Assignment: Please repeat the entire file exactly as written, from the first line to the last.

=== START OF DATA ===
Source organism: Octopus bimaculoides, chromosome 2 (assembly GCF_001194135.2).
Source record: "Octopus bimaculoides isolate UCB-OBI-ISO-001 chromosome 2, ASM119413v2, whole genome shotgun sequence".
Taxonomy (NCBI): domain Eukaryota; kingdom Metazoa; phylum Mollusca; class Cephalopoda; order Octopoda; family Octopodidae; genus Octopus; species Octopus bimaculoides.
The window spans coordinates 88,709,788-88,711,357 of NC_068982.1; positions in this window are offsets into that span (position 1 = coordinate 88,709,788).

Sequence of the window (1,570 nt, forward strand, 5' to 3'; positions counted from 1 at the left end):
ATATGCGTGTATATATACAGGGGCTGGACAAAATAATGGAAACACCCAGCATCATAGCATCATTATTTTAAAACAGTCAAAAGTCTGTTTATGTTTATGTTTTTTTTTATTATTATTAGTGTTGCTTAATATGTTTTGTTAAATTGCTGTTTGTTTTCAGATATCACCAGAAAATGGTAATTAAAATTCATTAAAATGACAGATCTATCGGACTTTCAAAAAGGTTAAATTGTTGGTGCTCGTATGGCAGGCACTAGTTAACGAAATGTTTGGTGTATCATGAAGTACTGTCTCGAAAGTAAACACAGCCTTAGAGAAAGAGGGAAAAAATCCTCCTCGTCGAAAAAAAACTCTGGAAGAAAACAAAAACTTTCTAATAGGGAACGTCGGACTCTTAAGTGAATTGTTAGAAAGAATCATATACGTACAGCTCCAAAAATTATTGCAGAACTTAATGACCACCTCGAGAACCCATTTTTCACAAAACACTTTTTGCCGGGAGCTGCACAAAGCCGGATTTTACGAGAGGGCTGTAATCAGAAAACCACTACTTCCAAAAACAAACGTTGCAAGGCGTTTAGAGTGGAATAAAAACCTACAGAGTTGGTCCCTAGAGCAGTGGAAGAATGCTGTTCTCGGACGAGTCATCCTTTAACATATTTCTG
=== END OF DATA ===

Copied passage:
Source organism: Octopus bimaculoides, chromosome 2 (assembly GCF_001194135.2).
Source record: "Octopus bimaculoides isolate UCB-OBI-ISO-001 chromosome 2, ASM119413v2, whole genome shotgun sequence".
Taxonomy (NCBI): domain Eukaryota; kingdom Metazoa; phylum Mollusca; class Cephalopoda; order Octopoda; family Octopodidae; genus Octopus; species Octopus bimaculoides.
The window spans coordinates 88,709,788-88,711,357 of NC_068982.1; positions in this window are offsets into that span (position 1 = coordinate 88,709,788).

Sequence of the window (1,570 nt, forward strand, 5' to 3'; positions counted from 1 at the left end):
ATATGCGTGTATATATACAGGGGCTGGACAAAATAATGGAAACACCCAGCATCATAGCATCATTATTTTAAAACAGTCAAAAGTCTGTTTATGTTTATGTTTTTTTTTATTATTATTAGTGTTGCTTAATATGTTTTGTTAAATTGCTGTTTGTTTTCAGATATCACCAGAAAATGGTAATTAAAATTCATTAAAATGACAGATCTATCGGACTTTCAAAAAGGTTAAATTGTTGGTGCTCGTATGGCAGGCACTAGTTAACGAAATGTTTGGTGTATCATGAAGTACTGTCTCGAAAGTAAACACAGCCTTAGAGAAAGAGGGAAAAAATCCTCCTCGTCGAAAAAAAACTCTGGAAGAAAACAAAAACTTTCTAATAGGGAACGTCGGACTCTTAAGTGAATTGTTAGAAAGAATCATATACGTACAGCTCCAAAAATTATTGCAGAACTTAATGACCACCTCGAGAACCCATTTTTCACAAAACACTTTTTGCCGGGAGCTGCACAAAGCCGGATTTTACGAGAGGGCTGTAATCAGAAAACCACTACTTCCAAAAACAAACGTTGCAAGGCGTTTAGAGTGGAATAAAAACCTACAGAGTTGGTCCCTAGAGCAGTGGAAGAATGCTGTTCTCGGACGAGTCATCCTTTAACATATTTCTG